Lower Eyelids

Bulging lower eyelids can make even young people look tired, despite the absence of apparent excess skin. Under these circumstances, lower eyelid blepharoplasty surgery is often performed from the inside of the eyelid so that there is no visible scar.

If excess skin needs to be removed, then a fine incision is made in the crease immediately below the eyelash line, extending out into a natural skin crease in order to minimise the visibility of any scarring.

Ten days prior to surgery, if safe to do so, stop regular aspirin to minimise the risk of bleeding (I would have discussed this with you at your initial consultation). Avoid using ibuprofen or other non steroidal anti-inflammatory agents.

I would see you again immediately prior to surgery to allow you to ask any final questions. I usually perform eyelid surgery under local anaesthesia, which numbs the area around your eyes, sometimes with intravenous sedation. The initial 10 seconds of the injection sting before the eyelid becomes numb. You’ll be awake during the surgery, but relaxed and insensitive to pain. (However, you may feel some tugging or occasional discomfort.)

If you are having general anaesthetic or sedation, a vein in the back of the hand has a needle inserted, after which there should be no pain at all.

After surgery, I lubricate your eyes with ointment and may apply a bandage. Your eyelids may feel tight and sore as the anaesthesia wears off, but you can usually control any discomfort with paracetamol. If you feel any severe pain, call me immediately.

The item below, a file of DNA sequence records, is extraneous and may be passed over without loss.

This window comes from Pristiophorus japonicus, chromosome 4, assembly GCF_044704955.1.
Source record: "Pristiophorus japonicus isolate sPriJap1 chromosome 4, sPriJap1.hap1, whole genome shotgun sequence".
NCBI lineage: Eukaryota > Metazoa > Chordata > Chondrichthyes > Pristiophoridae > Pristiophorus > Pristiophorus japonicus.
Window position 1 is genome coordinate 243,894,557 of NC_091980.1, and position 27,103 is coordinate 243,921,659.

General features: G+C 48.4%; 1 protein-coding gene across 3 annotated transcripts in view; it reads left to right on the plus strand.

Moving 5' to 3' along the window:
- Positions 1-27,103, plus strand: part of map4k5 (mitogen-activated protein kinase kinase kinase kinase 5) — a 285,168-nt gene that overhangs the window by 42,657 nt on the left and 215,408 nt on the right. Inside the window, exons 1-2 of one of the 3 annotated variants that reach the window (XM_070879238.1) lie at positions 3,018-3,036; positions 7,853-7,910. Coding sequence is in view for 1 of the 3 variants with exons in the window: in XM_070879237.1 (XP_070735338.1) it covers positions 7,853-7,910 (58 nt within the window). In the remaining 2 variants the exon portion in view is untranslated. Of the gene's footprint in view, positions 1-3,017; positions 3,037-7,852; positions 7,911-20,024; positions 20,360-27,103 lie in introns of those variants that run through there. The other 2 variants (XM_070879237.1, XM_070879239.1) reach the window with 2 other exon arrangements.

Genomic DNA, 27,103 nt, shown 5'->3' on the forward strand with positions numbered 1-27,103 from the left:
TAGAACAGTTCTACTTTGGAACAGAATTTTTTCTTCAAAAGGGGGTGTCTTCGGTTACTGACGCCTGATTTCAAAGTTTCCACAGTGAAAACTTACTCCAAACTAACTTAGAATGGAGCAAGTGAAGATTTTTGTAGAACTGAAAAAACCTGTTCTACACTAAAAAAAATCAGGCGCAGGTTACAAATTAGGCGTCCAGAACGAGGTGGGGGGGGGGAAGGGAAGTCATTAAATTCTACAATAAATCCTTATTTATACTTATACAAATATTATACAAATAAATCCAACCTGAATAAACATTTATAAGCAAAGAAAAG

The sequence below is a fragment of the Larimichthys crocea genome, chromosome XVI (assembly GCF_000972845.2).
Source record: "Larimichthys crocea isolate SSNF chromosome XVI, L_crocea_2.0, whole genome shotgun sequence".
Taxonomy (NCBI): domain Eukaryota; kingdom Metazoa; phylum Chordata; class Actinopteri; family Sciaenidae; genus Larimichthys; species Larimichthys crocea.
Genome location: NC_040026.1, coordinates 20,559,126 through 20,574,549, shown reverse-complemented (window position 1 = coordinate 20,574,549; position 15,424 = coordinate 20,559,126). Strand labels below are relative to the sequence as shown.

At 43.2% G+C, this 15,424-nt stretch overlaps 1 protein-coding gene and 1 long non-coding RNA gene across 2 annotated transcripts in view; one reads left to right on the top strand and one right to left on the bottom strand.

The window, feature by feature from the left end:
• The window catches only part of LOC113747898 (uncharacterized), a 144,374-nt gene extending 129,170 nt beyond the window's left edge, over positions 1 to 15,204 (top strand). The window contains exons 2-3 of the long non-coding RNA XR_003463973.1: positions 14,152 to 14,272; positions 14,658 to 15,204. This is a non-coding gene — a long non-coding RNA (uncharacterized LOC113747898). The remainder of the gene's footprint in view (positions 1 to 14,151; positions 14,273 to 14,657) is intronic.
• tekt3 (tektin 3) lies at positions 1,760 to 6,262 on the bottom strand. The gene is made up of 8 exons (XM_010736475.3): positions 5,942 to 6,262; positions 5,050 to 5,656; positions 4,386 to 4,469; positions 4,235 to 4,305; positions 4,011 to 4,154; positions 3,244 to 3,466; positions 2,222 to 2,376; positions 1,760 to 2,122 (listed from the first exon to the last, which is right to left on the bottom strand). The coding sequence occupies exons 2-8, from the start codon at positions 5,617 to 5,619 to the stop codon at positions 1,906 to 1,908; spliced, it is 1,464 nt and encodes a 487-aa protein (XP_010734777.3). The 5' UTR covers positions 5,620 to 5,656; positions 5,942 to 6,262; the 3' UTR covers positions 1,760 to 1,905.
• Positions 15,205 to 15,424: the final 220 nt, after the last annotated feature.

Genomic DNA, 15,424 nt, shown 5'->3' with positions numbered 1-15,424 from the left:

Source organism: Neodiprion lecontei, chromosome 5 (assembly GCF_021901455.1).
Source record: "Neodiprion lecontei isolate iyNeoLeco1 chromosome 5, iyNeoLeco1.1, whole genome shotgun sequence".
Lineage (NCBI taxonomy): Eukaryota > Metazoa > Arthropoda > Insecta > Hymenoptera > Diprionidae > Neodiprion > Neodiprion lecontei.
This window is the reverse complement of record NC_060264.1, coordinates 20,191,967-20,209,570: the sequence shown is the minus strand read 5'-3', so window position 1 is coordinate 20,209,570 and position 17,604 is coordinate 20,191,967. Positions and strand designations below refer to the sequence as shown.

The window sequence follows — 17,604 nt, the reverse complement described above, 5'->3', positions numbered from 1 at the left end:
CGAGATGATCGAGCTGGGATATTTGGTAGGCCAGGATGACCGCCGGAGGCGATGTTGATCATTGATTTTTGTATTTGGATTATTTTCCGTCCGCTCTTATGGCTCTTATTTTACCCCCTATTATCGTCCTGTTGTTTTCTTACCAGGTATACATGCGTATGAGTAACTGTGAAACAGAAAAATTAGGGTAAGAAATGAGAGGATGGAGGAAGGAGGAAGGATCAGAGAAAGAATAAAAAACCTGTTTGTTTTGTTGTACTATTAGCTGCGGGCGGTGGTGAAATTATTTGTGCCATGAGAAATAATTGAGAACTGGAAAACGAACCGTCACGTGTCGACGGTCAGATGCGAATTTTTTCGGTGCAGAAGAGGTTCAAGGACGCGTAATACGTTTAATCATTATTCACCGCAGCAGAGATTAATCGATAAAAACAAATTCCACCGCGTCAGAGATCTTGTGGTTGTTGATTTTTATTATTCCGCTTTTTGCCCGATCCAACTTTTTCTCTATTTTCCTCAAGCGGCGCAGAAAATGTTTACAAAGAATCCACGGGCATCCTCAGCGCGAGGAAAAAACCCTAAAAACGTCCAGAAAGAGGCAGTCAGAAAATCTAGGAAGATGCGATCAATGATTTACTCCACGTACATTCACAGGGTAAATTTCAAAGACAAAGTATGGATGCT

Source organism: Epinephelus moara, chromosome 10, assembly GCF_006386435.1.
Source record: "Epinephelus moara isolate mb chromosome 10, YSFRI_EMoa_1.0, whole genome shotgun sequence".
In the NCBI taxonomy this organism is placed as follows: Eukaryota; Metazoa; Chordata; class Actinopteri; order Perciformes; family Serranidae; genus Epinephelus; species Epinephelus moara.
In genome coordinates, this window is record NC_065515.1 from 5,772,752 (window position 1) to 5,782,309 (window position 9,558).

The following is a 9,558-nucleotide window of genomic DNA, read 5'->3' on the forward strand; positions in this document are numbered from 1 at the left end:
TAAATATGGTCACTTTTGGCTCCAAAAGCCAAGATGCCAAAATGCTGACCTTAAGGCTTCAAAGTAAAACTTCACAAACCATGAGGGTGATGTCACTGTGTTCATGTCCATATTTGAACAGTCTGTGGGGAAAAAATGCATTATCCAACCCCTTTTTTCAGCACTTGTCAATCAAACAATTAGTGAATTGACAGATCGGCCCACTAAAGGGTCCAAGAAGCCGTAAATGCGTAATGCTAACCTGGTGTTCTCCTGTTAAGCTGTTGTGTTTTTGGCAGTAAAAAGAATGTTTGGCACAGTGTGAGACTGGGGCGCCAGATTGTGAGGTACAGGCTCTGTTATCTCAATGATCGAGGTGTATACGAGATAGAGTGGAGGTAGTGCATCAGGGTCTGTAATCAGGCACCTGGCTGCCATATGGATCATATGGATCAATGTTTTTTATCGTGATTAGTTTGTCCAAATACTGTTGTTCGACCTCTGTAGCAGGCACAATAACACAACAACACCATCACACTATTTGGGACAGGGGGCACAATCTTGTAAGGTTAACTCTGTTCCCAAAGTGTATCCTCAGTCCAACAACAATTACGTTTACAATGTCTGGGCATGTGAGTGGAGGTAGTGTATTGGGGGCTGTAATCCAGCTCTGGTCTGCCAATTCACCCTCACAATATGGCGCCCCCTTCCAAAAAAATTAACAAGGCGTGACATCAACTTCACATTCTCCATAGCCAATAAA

Post-operatively, I recommend you to keep your head elevated for several days, and use ice packs (10 minutes in every hour) to reduce swelling and bruising. (Bruising varies from person to person: it reaches its peak during the first week, and generally lasts anywhere from two weeks to a month.)

The wound may ooze slightly, if there is profuse bleeding you should contact me.
The stitches will usually be removed a week after surgery. Once they’re out, the swelling and discolouration around your eyes will gradually subside, and you’ll start to look and feel much better.

Most people feel ready to go out in public (and back to work) in a week to 10 days. By then, depending on your rate of healing, you’ll probably be able to wear makeup to hide the bruising that remains. You may be sensitive to sunlight, wind, and other irritants for several weeks, so you should wear sunglasses and sunblock when you go out.

Keep your activities to a minimum for three to five days, and avoid more strenuous activities for about three weeks. It’s especially important to avoid activities that raise your blood pressure, including bending, lifting, and rigorous sports. Minimise alcohol, since it causes fluid retention.

Healing is a gradual process, and your scars may remain slightly pink for six months or more after surgery. Eventually, though, they’ll fade to a thin, nearly invisible white line.